Sunday was a fine bright day up in the hills following a heavy overnight frost. - I can always tell when it's sub-zero outside because the cat stays real close to my blob on the bed! I delayed arriving on range until midday to give the sun a chance to warm-up.

I had picked-up the package Saturday from the nearest courier depot (a 45 minute drive each way) after ringing them to ask where it was - it was there - but when asked why they hadn't phoned me as arranged, the girl said "Aoh - we nevvah phone anyone."  !!

Had an interesting time assembling my bits onto it and getting the feel of its balance and looks. The Carbine strikes me as being a quality piece and worked faultlessly out of the box.

 I've not yet decided if I will change it over to left-handed. - Maybe I'll shoot it a few times first and see if I need to. - I am also not completely happy with the scope position - it may be better if moved back - which would require shifting the rear back-up sight.

 

Silenced Just Right Carbine with & without the foam Sleeve.
 
Firing it for the first time was suprising - as my face rested on the buffer tube and the 'twang' as the big spring worked felt like an air-rifle. Two shots at a time I brought the impact point in close to the centre and then moved the target frame down range to 50 yards for the first full magazine (- pinned to five rounds only (New York Compliant) - we are permitted seven round magazines for an 'A-Cat' firearm here.
 
Five super-sonic re-loads @ 50 yards - that's two together in the white.
 
 
 
 

 
- And five 50 yard 'American Eagle' 147gn FMJ flat-point at 1000ft.per.sec.
 
(These were 'patched' old targets that I was re-using.)
 
- Strange that the heavier 147gn sub-sonic pills impacted higher at 50 yards - but that's definitely how it was - They were very quiet compared to my standard re-loads but they kicked the light carbine more heavily than the lighter pills.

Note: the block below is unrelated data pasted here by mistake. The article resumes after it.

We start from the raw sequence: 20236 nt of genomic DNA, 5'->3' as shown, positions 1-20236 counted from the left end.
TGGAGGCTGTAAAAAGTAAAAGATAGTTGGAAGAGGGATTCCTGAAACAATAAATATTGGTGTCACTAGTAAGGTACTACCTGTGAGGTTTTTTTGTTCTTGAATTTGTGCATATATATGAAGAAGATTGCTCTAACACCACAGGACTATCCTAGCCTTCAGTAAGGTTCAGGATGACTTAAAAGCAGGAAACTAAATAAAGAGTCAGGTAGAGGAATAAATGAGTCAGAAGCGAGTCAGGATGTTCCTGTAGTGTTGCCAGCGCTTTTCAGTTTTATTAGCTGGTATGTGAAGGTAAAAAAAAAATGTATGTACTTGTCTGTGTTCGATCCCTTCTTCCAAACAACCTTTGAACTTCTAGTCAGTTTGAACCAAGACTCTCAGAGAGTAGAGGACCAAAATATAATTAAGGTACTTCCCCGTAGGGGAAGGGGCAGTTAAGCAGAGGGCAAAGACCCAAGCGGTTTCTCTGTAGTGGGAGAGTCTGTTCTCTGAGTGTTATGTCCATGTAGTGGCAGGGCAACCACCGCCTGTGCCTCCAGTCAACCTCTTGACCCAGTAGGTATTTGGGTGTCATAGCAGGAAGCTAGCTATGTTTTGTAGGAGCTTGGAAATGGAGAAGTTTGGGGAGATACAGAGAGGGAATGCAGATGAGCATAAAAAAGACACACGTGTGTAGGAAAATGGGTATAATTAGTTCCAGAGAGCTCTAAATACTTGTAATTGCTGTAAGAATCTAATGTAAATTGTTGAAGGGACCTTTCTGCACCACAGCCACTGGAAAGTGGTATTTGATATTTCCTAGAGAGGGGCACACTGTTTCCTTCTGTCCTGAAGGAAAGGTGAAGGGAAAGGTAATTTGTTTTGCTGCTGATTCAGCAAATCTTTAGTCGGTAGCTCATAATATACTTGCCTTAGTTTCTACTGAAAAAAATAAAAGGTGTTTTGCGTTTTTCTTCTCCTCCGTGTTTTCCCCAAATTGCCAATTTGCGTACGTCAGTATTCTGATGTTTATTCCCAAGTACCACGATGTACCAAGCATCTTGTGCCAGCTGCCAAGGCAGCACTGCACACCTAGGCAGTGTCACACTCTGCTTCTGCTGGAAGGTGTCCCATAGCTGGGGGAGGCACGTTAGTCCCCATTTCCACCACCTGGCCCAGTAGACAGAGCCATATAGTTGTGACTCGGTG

The Hardy over-barrel silencer was very effective - Overall I'm well pleased with this outfit and couldn't stop smiling. - I've decided that one more item has to be clipped-on - a bipod - then my JRC "Blingbine" will become a fixed part of the family.
 
A nice quiet winters day at the range.

Warning Warning: About halfway through sighting-in with my re-loads there was a "bang -- bang -- pop" situation  - the JRC did not cycle or eject and after manually ejecting the case, the bullet was found to have only entered the throat of the barrel and it knocked-out easily using a brass rod kept on range for these events. The pill was hardly marked by its experience - obviously the cartridge was a faulty squib 'primer-only' load.  This is one of the big risks re-loaders face when saving money - we all need to be more careful than I had been, eh.

P.S. Rod (GunDoc) has e-mailed confirming Nick & I's thinking - that the higher impact of the heavy-weight 147gn sub-sonic load is from the greater recoil acting on a longer barrel time from the slower velocity slug. - Good man that you are Rod - Life is Good.
 
Marty K